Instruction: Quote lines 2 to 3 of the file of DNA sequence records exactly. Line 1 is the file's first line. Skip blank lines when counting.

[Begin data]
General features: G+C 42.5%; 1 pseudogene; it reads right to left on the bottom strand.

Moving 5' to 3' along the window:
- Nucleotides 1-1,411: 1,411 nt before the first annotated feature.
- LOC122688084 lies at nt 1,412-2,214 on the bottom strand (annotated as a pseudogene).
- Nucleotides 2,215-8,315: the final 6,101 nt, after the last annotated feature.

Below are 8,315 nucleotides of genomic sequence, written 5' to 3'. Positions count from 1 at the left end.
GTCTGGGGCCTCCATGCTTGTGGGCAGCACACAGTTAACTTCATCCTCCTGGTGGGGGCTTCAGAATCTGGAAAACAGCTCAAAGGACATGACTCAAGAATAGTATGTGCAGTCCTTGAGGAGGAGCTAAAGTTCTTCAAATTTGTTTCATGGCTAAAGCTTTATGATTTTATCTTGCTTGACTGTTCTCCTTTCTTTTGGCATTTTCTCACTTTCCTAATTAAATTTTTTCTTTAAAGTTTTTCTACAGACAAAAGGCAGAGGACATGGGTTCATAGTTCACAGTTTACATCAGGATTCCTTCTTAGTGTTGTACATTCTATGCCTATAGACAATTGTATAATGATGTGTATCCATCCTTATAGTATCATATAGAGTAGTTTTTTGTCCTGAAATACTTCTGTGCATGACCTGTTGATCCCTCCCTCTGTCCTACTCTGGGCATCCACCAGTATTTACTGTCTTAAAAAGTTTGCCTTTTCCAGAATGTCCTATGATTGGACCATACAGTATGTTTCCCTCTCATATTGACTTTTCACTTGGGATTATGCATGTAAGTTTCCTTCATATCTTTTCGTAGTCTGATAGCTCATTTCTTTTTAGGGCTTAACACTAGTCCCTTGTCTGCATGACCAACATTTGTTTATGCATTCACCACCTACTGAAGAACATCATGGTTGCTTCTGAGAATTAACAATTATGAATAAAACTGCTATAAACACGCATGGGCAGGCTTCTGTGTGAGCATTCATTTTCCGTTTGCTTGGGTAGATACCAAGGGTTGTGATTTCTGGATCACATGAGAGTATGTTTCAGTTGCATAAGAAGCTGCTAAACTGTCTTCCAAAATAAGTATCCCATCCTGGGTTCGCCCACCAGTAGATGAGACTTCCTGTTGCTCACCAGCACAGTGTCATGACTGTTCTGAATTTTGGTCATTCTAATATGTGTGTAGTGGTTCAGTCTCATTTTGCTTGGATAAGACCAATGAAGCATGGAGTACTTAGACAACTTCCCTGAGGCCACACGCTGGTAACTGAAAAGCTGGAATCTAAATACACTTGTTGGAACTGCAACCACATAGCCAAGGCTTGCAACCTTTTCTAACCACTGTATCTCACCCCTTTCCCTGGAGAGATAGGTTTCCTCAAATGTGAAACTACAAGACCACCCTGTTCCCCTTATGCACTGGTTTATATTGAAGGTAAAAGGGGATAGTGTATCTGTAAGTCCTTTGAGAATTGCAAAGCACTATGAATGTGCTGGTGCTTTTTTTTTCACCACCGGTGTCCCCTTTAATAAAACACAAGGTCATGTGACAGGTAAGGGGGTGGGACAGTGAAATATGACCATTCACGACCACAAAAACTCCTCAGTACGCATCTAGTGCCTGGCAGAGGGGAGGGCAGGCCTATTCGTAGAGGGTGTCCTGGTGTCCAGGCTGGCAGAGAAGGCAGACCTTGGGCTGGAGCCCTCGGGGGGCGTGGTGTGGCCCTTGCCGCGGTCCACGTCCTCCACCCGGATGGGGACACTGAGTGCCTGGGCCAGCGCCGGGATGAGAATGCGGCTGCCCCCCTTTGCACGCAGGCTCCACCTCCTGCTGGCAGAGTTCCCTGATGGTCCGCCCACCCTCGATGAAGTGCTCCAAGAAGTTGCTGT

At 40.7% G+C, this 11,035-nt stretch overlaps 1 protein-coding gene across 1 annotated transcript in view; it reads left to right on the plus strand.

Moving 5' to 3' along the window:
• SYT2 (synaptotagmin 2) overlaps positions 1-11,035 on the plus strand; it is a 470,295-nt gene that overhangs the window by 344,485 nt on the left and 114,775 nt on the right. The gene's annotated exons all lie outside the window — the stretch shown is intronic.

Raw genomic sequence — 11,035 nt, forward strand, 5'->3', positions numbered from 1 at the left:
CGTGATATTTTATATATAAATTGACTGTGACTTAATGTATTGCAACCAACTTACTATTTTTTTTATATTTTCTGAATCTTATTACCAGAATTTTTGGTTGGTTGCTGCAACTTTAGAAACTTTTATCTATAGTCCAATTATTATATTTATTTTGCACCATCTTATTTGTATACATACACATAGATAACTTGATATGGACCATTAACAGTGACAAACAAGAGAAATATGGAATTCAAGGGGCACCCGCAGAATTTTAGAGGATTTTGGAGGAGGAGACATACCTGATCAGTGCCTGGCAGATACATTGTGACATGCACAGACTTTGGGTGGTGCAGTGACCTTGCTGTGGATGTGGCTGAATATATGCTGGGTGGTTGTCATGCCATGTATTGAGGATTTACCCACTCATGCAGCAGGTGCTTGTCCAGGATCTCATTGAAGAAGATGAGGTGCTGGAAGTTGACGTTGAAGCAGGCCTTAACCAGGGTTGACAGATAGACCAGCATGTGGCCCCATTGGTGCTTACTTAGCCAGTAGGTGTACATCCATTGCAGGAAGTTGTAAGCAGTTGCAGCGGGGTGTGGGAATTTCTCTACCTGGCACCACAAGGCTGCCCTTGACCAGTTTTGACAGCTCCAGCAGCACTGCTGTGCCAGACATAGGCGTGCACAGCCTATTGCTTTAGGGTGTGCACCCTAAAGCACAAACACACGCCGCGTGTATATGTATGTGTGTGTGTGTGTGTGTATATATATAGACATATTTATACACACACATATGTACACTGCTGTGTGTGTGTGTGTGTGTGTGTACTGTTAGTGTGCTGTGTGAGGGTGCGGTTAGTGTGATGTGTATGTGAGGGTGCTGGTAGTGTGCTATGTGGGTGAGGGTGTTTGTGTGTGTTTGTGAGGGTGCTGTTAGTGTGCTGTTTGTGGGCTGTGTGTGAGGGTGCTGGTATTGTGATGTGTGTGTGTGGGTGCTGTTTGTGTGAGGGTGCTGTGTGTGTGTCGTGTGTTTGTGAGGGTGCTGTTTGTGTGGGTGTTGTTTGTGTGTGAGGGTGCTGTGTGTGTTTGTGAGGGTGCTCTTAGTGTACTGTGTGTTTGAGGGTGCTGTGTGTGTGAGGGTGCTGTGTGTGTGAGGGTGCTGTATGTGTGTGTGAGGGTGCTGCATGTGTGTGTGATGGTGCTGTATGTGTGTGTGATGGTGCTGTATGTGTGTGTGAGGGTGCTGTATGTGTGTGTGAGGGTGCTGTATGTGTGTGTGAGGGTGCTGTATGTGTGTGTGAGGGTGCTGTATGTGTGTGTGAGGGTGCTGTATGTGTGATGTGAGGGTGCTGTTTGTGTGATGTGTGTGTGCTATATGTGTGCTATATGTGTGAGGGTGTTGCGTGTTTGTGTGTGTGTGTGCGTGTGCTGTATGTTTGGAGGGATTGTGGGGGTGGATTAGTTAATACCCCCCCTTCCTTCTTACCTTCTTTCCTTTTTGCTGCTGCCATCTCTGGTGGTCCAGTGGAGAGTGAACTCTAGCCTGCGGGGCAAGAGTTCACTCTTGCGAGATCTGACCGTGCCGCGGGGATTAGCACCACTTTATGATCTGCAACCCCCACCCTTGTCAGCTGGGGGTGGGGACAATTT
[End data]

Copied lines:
Moving 5' to 3' along the window:
- Nucleotides 1-1,411: 1,411 nt before the first annotated feature.